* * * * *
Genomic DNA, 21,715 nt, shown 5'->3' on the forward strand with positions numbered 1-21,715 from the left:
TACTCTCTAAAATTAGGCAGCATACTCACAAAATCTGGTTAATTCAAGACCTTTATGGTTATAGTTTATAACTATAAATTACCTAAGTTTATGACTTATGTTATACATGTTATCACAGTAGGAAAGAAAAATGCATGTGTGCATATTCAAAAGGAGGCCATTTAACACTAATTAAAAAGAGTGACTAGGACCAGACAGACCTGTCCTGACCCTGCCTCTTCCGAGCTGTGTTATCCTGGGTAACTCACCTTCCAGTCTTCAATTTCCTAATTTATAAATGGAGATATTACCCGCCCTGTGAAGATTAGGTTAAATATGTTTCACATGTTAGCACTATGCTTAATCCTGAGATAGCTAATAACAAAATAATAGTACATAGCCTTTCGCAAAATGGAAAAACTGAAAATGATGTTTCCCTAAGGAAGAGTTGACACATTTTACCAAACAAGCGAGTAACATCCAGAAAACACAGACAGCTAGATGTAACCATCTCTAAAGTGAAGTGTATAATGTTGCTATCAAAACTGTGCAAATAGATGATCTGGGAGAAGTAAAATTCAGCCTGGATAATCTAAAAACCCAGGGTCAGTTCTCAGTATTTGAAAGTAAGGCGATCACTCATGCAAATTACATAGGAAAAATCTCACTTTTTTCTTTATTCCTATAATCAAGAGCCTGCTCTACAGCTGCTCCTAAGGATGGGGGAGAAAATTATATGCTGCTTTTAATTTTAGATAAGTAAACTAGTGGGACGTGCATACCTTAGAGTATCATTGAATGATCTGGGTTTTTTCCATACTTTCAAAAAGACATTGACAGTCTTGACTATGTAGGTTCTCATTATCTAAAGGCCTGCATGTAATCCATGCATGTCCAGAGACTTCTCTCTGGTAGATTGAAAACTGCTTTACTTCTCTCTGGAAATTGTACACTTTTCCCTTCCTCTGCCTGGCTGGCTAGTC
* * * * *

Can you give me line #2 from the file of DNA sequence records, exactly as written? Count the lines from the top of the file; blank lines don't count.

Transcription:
TACTCTCTAAAATTAGGCAGCATACTCACAAAATCTGGTTAATTCAAGACCTTTATGGTTATAGTTTATAACTATAAATTACCTAAGTTTATGACTTATGTTATACATGTTATCACAGTAGGAAAGAAAAATGCATGTGTGCATATTCAAAAGGAGGCCATTTAACACTAATTAAAAAGAGTGACTAGGACCAGACAGACCTGTCCTGACCCTGCCTCTTCCGAGCTGTGTTATCCTGGGTAACTCACCTTCCAGTCTTCAATTTCCTAATTTATAAATGGAGATATTACCCGCCCTGTGAAGATTAGGTTAAATATGTTTCACATGTTAGCACTATGCTTAATCCTGAGATAGCTAATAACAAAATAATAGTACATAGCCTTTCGCAAAATGGAAAAACTGAAAATGATGTTTCCCTAAGGAAGAGTTGACACATTTTACCAAACAAGCGAGTAACATCCAGAAAACACAGACAGCTAGATGTAACCATCTCTAAAGTGAAGTGTATAATGTTGCTATCAAAACTGTGCAAATAGATGATCTGGGAGAAGTAAAATTCAGCCTGGATAATCTAAAAACCCAGGGTCAGTTCTCAGTATTTGAAAGTAAGGCGATCACTCATGCAAATTACATAGGAAAAATCTCACTTTTTTCTTTATTCCTATAATCAAGAGCCTGCTCTACAGCTGCTCCTAAGGATGGGGGAGAAAATTATATGCTGCTTTTAATTTTAGATAAGTAAACTAGTGGGACGTGCATACCTTAGAGTATCATTGAATGATCTGGGTTTTTTCCATACTTTCAAAAAGACATTGACAGTCTTGACTATGTAGGTTCTCATTATCTAAAGGCCTGCATGTAATCCATGCATGTCCAGAGACTTCTCTCTGGTAGATTGAAAACTGCTTTACTTCTCTCTGGAAATTGTACACTTTTCCCTTCCTCTGCCTGGCTGGCTAGTC